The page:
With our lives increasingly spent plugged into our phones and computers, you possibly find your ears are frequently sporting headphones.
As it stands, one in six Australians suffers from hearing loss, and the number is expected to rise to one in four by 2050, says Professor David McAlpine, the academic director of Macquarie University Hearing. And while headphones can’t shoulder all the blame, McAlpine says we shouldn’t underestimate their role in the problem.
A Japanese study, published in March in The Lancet Regional Health, examined 30,000 people and found that the hearing of people in their 40s and younger has become progressively worse in the last 20 years. The researchers suggest that chronic noise exposure from portable audio devices may be a key risk factor, which the World Health Organisation has also warned about.
“If we’re seeing more hearing loss the question is ‘why are we seeing more?’, and we have to think about the changes in our hearing and listening habits,” says Dr Peter Carew, a University of Melbourne audiology lecturer.
While workplace guidelines for safe noise exposure have been in place for a long time, Carew says, a big change has been our increased use of headphones: be it to commute, to support more screen time at work and play, or to create space for ourselves in shared areas, including the home.
The trouble is that the volume on headphones can go louder than 100 decibels, and this can cause hearing damage after just 15 minutes of listening. “Many people assume devices they use are safe and have built-in protection that means you can just enjoy it. It’s not the case,” Carew says.
Once damage is done to your hearing, it’s irreversible, Carew says, so it’s best to protect what you have.
McAlpine explains that the intensity of the volume, and the duration you’re listening for, are the two most important factors. People can safely listen to 85 decibels for eight hours, but every time you go up three decibels, you have to halve the amount of time that’s safe. So at 94 decibels, you’re limited to one hour.
Of course, most of us can’t accurately tell the difference between decibels, and our perception of sound can be distorted depending on how noisy our environment is. But there are simple things you can do.
Portable devices have an option in their settings to ensure volume won’t exceed a certain level. “So your headphones might be able to go louder, but you can set the device to limit them to a particular volume,” Carew says. Apple devices are straightforward (Settings>Sounds & Haptics>Headphone Safety>Adjust slider to limit decibels); Samsung involves a little more guesswork (Settings>Sounds and vibration>Volume>Click three vertical dots in upper right corner, and tap “Media volume limiter”>Turn it on and adjust slider to the left, try to stay well within the blue). Carew says he’s dropped his decibel limit on his iPhone from 85 to 75 to be conservative: “That in effect means I can listen constantly to music of that volume for a much longer time.”
McAlpine says a key issue with headphones is that people try to drown out loud exterior noises by blaring even louder sound straight into their ears – “loud” is a perceptual quality, relative to other sounds. It’s why noise-cancelling headphones are safest. “They block outside sound and that stops you cranking the volume above it,” McAlpine says. He also recommends over-ear headphones where possible instead of excessive use of ear buds, because these close the cavity and direct all sound directly into your ear canal.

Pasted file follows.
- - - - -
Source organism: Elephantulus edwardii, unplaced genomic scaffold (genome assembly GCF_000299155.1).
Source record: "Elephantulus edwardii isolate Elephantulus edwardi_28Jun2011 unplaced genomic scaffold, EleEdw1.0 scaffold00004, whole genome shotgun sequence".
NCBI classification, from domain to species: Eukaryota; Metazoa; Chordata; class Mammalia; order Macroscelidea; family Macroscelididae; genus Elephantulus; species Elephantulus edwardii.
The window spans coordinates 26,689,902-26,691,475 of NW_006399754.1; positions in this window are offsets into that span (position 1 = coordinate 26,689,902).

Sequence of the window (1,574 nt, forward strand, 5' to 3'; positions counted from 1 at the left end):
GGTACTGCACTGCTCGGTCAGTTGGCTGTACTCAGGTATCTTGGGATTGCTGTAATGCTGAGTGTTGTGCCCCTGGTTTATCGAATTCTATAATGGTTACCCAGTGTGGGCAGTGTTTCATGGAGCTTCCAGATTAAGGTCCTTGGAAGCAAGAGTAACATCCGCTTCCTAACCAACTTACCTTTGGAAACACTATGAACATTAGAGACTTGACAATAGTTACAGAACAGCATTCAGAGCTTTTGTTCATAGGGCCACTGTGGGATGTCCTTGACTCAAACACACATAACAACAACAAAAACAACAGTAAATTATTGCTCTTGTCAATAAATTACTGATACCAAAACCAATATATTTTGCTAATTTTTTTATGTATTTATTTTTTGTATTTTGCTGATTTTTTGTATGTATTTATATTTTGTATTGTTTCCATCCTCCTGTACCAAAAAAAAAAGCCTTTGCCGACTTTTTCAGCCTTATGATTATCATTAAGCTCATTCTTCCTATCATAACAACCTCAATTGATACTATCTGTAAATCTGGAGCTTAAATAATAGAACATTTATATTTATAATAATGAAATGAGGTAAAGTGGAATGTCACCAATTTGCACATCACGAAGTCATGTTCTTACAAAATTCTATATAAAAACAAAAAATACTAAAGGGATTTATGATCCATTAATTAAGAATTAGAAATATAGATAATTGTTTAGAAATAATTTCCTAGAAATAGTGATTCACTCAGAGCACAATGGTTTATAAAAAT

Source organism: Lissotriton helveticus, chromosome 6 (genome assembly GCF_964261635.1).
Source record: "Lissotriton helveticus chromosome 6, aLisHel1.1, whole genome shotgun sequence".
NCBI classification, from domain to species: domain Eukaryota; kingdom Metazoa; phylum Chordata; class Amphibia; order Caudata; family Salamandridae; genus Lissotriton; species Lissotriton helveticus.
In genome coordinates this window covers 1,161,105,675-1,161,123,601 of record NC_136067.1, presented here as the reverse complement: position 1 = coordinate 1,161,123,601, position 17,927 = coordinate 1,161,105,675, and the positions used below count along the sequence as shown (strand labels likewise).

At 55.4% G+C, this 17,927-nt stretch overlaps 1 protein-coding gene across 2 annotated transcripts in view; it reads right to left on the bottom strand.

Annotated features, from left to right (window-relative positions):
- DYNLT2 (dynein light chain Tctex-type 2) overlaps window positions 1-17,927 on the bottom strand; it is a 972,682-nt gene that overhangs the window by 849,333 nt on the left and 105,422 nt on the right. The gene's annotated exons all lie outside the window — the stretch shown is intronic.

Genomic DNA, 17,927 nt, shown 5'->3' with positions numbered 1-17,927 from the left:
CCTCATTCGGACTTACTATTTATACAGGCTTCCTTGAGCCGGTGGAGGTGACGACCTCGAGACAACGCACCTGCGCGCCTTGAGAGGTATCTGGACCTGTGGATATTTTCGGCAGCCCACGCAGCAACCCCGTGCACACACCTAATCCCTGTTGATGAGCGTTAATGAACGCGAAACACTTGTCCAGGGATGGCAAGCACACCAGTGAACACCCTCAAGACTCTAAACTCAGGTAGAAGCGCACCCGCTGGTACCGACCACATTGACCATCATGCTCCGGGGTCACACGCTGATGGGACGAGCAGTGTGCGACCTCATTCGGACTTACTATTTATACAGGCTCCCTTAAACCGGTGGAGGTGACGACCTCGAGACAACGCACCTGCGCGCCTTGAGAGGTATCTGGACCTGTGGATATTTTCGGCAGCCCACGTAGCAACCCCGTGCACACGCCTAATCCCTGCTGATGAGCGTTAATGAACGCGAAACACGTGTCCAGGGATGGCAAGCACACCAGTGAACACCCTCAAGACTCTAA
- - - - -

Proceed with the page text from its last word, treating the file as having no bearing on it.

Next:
To do this, Carew says, put your headphones on in a quiet room with someone talking to you from about a metre away. Set your device’s volume at a level where you can still comfortably hear them, and remember this point as your ideal benchmark – 60 per cent of maximum volume is a good place to be – and keep an eye on it. “The temptation on the train is to turn it up to try to hear. You need to turn it up if you need to hear, but you also need to be asking yourself, ‘is it to a point where I’ve turned it up so much that this is now putting my hearing at risk?’”
McAlpine says that like other aspects of wellbeing, people need to check in on their hearing and audit their day-to-day listening habits. Monitor how often you’re wearing headphones, or listening to other loud noises, so you can make efforts to limit your exposure if needed. “A noise diet will help you protect your hearing and you’ll be able to enjoy sound for longer,” he says.
Carew recommends giving your ears a rest after an hour of headphone use. “Like standing up after a period of sitting, or looking away from your screen to give your eyes a break, give your ears a break,” he says. McAlpine also suggests limiting yourself to two or three hours a day plugged into headphones.
Our communication partners, especially in midlife, are often the first ones to know when hearing loss creeps in. A big sign, McAlpine says, is when you’re trying to talk to someone over the TV, in a car or in a restaurant and you can’t understand them, or you’re making them talk louder. “People often blame others for their hearing loss, and tell someone they’re mumbling.” Carew says our ability to hear high-pitched sounds, including consonants like “S” and “F”, is more sensitive to damage from noise. So if you’re struggling to hear the difference between “fist” and “fish”, that can be an indicator you’re losing your hearing.
If you’re worried about your hearing, it doesn’t hurt to get a hearing check and seek tailored advice. Some hearing loss from noise exposure is “hidden”, McAlpine says, meaning it can’t be detected on a standard test, so be aware and adapt if needed – “hearable” technology by Australian company Nuheara can help. Talk to your GP or an audiologist, or check the Audiology Australia website.